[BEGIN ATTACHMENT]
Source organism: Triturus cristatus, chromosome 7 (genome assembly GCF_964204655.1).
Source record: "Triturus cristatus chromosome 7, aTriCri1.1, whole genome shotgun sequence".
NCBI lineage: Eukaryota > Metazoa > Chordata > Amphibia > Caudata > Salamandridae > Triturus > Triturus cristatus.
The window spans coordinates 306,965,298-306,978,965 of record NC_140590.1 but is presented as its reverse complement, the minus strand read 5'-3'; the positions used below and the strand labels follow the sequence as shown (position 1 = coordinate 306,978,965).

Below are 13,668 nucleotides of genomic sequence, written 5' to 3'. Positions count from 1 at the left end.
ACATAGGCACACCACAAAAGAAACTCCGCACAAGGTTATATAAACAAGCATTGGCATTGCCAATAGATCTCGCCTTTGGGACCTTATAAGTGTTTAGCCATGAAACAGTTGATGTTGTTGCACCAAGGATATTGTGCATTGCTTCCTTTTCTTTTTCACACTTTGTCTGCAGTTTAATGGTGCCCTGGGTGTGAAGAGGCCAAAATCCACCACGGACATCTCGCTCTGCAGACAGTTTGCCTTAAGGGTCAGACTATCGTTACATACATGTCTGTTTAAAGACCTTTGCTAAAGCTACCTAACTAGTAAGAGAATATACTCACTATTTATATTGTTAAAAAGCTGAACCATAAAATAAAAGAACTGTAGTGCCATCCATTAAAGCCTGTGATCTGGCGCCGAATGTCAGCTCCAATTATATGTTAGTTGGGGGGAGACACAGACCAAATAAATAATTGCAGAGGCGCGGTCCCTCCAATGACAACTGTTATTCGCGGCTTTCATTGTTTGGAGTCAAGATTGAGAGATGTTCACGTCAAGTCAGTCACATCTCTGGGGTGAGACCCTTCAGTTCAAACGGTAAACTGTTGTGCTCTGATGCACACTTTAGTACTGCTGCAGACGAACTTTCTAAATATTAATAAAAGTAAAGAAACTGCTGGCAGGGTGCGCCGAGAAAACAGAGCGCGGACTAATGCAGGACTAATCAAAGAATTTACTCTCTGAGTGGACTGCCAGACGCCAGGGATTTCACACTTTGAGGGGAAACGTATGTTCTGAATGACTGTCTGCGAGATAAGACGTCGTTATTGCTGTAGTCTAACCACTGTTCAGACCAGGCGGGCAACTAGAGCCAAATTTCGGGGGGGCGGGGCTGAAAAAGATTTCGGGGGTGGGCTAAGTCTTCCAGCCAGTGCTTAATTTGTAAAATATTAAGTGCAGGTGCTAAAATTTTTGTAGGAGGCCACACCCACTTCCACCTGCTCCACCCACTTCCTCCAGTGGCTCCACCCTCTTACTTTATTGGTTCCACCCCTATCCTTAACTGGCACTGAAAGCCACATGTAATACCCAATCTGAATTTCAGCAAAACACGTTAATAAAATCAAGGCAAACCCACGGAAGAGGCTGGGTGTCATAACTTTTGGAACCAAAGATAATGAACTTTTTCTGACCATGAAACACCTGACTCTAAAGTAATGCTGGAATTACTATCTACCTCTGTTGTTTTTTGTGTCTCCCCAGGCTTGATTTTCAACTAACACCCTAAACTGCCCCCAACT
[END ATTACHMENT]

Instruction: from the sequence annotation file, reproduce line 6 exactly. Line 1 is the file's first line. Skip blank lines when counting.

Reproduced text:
ACATAGGCACACCACAAAAGAAACTCCGCACAAGGTTATATAAACAAGCATTGGCATTGCCAATAGATCTCGCCTTTGGGACCTTATAAGTGTTTAGCCATGAAACAGTTGATGTTGTTGCACCAAGGATATTGTGCATTGCTTCCTTTTCTTTTTCACACTTTGTCTGCAGTTTAATGGTGCCCTGGGTGTGAAGAGGCCAAAATCCACCACGGACATCTCGCTCTGCAGACAGTTTGCCTTAAGGGTCAGACTATCGTTACATACATGTCTGTTTAAAGACCTTTGCTAAAGCTACCTAACTAGTAAGAGAATATACTCACTATTTATATTGTTAAAAAGCTGAACCATAAAATAAAAGAACTGTAGTGCCATCCATTAAAGCCTGTGATCTGGCGCCGAATGTCAGCTCCAATTATATGTTAGTTGGGGGGAGACACAGACCAAATAAATAATTGCAGAGGCGCGGTCCCTCCAATGACAACTGTTATTCGCGGCTTTCATTGTTTGGAGTCAAGATTGAGAGATGTTCACGTCAAGTCAGTCACATCTCTGGGGTGAGACCCTTCAGTTCAAACGGTAAACTGTTGTGCTCTGATGCACACTTTAGTACTGCTGCAGACGAACTTTCTAAATATTAATAAAAGTAAAGAAACTGCTGGCAGGGTGCGCCGAGAAAACAGAGCGCGGACTAATGCAGGACTAATCAAAGAATTTACTCTCTGAGTGGACTGCCAGACGCCAGGGATTTCACACTTTGAGGGGAAACGTATGTTCTGAATGACTGTCTGCGAGATAAGACGTCGTTATTGCTGTAGTCTAACCACTGTTCAGACCAGGCGGGCAACTAGAGCCAAATTTCGGGGGGGCGGGGCTGAAAAAGATTTCGGGGGTGGGCTAAGTCTTCCAGCCAGTGCTTAATTTGTAAAATATTAAGTGCAGGTGCTAAAATTTTTGTAGGAGGCCACACCCACTTCCACCTGCTCCACCCACTTCCTCCAGTGGCTCCACCCTCTTACTTTATTGGTTCCACCCCTATCCTTAACTGGCACTGAAAGCCACATGTAATACCCAATCTGAATTTCAGCAAAACACGTTAATAAAATCAAGGCAAACCCACGGAAGAGGCTGGGTGTCATAACTTTTGGAACCAAAGATAATGAACTTTTTCTGACCATGAAACACCTGACTCTAAAGTAATGCTGGAATTACTATCTACCTCTGTTGTTTTTTGTGTCTCCCCAGGCTTGATTTTCAACTAACACCCTAAACTGCCCCCAACT